Q: We’re going to conduct some focus groups. How many people do I need to invite?
A: First, No matter how many people you involve in focus groups, your results will not be quantitative. The goal of focus groups is to get qualitative information on different issues. How do people see a problem? Why? What would it take to solve the problem? It’s very useful to surface these issues in open-ended focus groups and then construct a survey that will quantify how many people feel that way overall and where there are demographic variations (by location, job type, income level, etc.).
You need to conduct at least one focus group for each type of subgroup that might have a different perspective on the issue at hand. For example, if you’re asking employees questions about how communication works within your organization, you should probably have representation from people in office and manufacturing settings, people who work during night shifts, people who work at large or small locations, people at different job levels. Each of these groups experiences communication quite differently. If you don’t have a chance to talk with them, you are likely to miss very significant issues that affect large groups of people.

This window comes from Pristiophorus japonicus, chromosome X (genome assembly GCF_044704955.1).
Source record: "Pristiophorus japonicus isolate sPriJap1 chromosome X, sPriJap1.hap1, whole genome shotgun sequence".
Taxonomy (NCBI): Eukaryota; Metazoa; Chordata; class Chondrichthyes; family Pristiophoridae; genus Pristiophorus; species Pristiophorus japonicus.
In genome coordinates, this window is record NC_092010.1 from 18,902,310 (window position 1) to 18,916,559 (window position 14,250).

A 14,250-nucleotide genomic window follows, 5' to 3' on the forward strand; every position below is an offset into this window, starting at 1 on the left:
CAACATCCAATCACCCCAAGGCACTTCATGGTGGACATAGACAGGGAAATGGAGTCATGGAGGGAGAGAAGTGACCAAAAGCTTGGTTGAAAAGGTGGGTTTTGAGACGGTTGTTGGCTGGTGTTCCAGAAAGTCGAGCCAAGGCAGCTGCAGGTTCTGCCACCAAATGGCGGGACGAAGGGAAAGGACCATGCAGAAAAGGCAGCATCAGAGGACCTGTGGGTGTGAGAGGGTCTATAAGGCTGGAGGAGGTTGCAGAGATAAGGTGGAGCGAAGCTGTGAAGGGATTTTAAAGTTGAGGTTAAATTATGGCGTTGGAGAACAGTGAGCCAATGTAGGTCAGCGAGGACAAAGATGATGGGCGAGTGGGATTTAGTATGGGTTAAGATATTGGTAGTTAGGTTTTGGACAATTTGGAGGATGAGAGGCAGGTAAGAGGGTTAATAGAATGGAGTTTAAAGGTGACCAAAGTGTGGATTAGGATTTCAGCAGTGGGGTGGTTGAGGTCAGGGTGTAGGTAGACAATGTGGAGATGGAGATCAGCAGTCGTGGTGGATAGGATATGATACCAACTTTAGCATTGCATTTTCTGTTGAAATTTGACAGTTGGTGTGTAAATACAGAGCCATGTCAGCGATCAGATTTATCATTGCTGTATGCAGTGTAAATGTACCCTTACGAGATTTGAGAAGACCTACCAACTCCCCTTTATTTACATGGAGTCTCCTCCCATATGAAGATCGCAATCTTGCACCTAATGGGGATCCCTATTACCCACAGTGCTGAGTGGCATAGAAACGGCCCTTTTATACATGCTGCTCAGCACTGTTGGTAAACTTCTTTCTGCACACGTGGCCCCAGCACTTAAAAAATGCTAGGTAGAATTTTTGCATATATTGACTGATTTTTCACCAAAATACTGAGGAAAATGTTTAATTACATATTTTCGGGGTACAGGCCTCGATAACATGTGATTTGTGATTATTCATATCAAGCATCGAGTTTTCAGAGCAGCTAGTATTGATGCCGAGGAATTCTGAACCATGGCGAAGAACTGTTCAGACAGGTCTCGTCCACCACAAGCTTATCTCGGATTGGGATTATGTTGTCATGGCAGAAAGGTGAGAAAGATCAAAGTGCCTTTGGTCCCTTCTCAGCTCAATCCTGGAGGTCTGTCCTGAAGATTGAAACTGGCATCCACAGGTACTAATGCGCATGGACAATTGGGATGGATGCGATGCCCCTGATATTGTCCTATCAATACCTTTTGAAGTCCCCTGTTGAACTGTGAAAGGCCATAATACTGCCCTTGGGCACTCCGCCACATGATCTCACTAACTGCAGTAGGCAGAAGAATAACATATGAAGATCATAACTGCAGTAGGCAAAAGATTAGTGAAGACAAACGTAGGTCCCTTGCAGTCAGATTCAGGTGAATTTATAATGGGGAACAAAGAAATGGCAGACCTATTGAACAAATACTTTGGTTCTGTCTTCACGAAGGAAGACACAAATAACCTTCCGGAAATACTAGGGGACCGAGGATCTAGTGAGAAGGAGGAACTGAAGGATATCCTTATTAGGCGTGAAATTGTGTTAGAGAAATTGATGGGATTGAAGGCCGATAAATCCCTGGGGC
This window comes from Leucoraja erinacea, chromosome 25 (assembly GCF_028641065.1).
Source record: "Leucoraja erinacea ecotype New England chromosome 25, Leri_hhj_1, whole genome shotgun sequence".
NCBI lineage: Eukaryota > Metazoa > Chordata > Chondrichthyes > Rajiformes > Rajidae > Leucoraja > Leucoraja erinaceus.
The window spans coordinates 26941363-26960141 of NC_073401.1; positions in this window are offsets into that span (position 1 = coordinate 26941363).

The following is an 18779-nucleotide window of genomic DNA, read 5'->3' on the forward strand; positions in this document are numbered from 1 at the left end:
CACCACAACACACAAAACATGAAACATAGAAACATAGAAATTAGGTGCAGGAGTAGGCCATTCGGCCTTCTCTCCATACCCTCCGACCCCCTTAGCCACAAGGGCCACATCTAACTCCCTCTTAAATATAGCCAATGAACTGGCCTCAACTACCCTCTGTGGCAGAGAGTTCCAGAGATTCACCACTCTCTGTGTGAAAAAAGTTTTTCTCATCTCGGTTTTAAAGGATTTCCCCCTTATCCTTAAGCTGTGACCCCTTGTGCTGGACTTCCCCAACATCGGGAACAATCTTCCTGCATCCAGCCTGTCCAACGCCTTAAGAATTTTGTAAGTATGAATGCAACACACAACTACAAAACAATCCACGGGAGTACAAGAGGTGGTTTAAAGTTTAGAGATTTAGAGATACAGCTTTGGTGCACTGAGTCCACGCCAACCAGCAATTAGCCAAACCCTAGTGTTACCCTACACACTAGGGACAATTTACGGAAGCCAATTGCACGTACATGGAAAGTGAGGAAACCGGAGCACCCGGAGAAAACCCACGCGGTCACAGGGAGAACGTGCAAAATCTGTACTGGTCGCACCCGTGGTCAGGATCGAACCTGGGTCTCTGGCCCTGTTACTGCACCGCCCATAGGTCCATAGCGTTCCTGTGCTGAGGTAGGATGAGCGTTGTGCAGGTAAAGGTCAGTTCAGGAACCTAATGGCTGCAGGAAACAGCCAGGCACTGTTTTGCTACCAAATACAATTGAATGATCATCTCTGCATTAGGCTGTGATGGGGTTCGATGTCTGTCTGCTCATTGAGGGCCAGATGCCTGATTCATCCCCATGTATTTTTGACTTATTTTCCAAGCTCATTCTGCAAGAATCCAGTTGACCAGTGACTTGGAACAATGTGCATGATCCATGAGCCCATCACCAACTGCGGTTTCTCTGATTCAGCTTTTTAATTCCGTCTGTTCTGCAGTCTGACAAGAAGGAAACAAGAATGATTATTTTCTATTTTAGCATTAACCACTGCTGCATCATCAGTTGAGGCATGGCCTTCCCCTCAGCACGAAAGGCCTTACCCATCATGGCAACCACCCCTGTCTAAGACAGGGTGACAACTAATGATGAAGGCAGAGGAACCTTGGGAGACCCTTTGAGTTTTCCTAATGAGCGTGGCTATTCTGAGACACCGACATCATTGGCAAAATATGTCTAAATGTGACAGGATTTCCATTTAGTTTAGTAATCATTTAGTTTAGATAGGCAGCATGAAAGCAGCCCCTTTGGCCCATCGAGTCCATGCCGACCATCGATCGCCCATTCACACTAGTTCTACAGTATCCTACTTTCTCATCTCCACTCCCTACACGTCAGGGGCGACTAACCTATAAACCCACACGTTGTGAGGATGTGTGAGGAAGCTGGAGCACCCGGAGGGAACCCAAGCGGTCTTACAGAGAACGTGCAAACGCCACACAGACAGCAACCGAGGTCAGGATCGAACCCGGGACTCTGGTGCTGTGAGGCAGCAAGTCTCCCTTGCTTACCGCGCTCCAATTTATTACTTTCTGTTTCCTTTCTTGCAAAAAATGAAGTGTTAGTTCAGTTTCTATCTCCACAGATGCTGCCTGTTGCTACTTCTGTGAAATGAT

As a practical matter to save time and money, you then want to go to as few locations as possible to gather the greatest diversity of input. On the other hand, in many organizations you need to visit each location to conduct at least one focus group for political reasons, even though you may not hear much new information.
Angela D. Sinickas